please see my MIT page for up-to-date information
3D Boundary Reconstruction from Multiple Views
- “Reconstruction of Objects with Jagged Edges through Rao-Blackwellized Fitting of Piecewise Smooth Subdivision Curves” by M. Kaess and F. Dellaert. In Proceedings of the IEEE 1st International Workshop on Higher-Level Knowledge in 3D Modeling and Motion Analysis, (Nice, France), Oct. 2003, pp. 39-47. Details. Download: PDF.
- “MCMC-based Multiview Reconstruction of Piecewise Smooth Subdivision Curves with a Variable Number of Control Points” by M. Kaess, R. Zboinski, and F. Dellaert. In Eur. Conf. on Computer Vision, ECCV, (Prague, Czech Republic), May 2004, pp. 329-341. Acceptance ratio 34.2% (190 of 555). Details. Download: PDF.
Given a set of images of an object we want to fit a 3D curve to the
boundary of the object. The cameras are calibrated using standard
computer vision approaches, based on the calibration pattern partially
visible in the background.
We use subdivision curves as a powerful curve
representation. Depending on an averaging mask, different types of
curves can be generated that range from B-splines to fractals.
Tagging allows easy modeling of non-smooth features by locally using a
different averaging mask.
We use a generative model and define the likelihood function based on
the Chamfer distance, that can efficiently be precalculated.
Because of the huge combined space of continuous 3D control point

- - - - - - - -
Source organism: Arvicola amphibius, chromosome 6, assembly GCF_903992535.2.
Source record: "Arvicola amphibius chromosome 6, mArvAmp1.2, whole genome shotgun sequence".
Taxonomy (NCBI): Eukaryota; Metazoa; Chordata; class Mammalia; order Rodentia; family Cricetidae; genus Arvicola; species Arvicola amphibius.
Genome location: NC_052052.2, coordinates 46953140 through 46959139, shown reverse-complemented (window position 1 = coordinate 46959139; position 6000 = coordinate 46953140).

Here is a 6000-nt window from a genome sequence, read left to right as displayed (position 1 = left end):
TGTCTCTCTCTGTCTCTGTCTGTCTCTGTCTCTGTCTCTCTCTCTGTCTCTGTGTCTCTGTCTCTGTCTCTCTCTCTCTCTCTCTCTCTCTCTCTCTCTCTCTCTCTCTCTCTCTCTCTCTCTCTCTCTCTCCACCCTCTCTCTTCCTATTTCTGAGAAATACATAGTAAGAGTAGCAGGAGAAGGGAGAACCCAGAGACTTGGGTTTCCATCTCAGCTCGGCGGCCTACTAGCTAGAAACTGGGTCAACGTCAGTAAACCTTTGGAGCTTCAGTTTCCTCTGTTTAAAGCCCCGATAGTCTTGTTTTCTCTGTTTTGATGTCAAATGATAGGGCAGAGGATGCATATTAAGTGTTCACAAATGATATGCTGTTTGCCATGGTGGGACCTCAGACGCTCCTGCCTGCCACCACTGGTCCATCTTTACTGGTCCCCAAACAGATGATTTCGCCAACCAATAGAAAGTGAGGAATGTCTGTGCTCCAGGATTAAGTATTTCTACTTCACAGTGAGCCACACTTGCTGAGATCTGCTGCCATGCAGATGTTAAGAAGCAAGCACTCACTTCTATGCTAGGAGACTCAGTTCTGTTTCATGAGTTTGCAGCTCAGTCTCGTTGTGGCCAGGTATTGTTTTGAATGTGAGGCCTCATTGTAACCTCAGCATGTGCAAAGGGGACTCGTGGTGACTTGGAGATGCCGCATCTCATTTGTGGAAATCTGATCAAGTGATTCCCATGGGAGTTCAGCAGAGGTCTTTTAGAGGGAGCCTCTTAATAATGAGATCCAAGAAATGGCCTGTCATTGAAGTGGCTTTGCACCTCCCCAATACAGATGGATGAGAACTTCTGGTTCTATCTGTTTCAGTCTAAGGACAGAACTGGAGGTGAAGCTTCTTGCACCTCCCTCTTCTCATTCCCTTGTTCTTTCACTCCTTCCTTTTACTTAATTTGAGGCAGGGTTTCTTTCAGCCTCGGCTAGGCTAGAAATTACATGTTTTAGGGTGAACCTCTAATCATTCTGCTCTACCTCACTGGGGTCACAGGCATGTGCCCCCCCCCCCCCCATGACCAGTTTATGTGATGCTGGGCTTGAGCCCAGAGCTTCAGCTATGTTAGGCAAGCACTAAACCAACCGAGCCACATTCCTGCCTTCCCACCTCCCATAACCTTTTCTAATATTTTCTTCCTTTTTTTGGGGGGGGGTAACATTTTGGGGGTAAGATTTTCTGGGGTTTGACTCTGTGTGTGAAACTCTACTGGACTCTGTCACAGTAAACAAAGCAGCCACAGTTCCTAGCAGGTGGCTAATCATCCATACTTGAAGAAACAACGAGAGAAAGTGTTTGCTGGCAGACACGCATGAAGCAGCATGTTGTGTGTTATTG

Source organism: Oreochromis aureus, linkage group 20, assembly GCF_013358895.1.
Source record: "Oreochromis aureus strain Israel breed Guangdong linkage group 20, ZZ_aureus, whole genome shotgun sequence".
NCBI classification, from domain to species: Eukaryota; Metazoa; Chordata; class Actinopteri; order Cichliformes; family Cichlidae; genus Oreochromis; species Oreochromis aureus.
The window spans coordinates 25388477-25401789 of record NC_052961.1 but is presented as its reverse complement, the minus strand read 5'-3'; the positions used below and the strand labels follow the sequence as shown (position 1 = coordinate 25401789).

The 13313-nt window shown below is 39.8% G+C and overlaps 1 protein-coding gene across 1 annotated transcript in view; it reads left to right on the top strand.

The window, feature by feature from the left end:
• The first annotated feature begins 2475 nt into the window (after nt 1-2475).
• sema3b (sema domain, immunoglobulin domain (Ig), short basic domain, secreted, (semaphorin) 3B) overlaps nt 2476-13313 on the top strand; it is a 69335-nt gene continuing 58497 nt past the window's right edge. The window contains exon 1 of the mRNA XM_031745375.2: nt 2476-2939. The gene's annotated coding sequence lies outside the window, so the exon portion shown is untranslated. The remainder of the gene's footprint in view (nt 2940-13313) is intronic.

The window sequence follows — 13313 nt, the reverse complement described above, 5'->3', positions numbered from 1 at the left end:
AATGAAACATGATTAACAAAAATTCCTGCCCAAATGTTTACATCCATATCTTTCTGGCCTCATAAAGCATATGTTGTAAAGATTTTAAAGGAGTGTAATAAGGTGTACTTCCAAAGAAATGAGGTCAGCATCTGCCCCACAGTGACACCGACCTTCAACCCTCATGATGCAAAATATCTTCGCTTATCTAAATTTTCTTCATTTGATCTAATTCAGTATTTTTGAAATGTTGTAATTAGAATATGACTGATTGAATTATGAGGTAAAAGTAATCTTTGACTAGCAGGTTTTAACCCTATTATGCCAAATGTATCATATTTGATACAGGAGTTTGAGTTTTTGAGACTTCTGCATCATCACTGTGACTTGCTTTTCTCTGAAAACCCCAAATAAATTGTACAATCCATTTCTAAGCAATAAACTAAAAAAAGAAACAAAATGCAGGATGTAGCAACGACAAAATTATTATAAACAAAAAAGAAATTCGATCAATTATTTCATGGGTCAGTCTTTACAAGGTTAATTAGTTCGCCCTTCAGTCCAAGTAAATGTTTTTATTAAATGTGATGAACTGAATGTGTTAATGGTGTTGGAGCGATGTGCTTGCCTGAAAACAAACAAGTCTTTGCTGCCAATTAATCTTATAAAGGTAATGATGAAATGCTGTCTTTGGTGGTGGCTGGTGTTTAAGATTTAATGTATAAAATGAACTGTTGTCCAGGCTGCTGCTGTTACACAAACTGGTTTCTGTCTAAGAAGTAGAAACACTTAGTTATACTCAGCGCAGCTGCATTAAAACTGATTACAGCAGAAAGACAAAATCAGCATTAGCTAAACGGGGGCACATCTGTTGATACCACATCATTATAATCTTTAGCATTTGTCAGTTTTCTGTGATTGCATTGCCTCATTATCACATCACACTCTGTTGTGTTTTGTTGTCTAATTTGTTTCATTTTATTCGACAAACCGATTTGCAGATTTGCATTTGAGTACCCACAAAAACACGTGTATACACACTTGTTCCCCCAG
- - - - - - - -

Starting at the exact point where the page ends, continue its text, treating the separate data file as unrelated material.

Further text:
locations and discrete taggings, we choose to sample from the
posterior distribution. Rao-Blackwellization makes efficient sampling
possible by integrating out the continuous part of the state space.
We do not know how many control points are needed to represent the
outline sufficiently well, i.e. we are faced with a model selection
problem. A reversible-jump Markov chain Monte Carlo sampler solves
this problem by allowing adding and removing of control points.
No manual interaction is needed in this process, as the object is
automatically segemented from the calibration background by a Markov
Random Field approach.
We visualize the development of the 3D curve by reprojecting it into three
different views (columns). Note that we show the initial guess
(circular configuration of the control points), and the fifth and
250th sample, while the complete set of samples approximates the
posterior distribution and can for example be used to obtain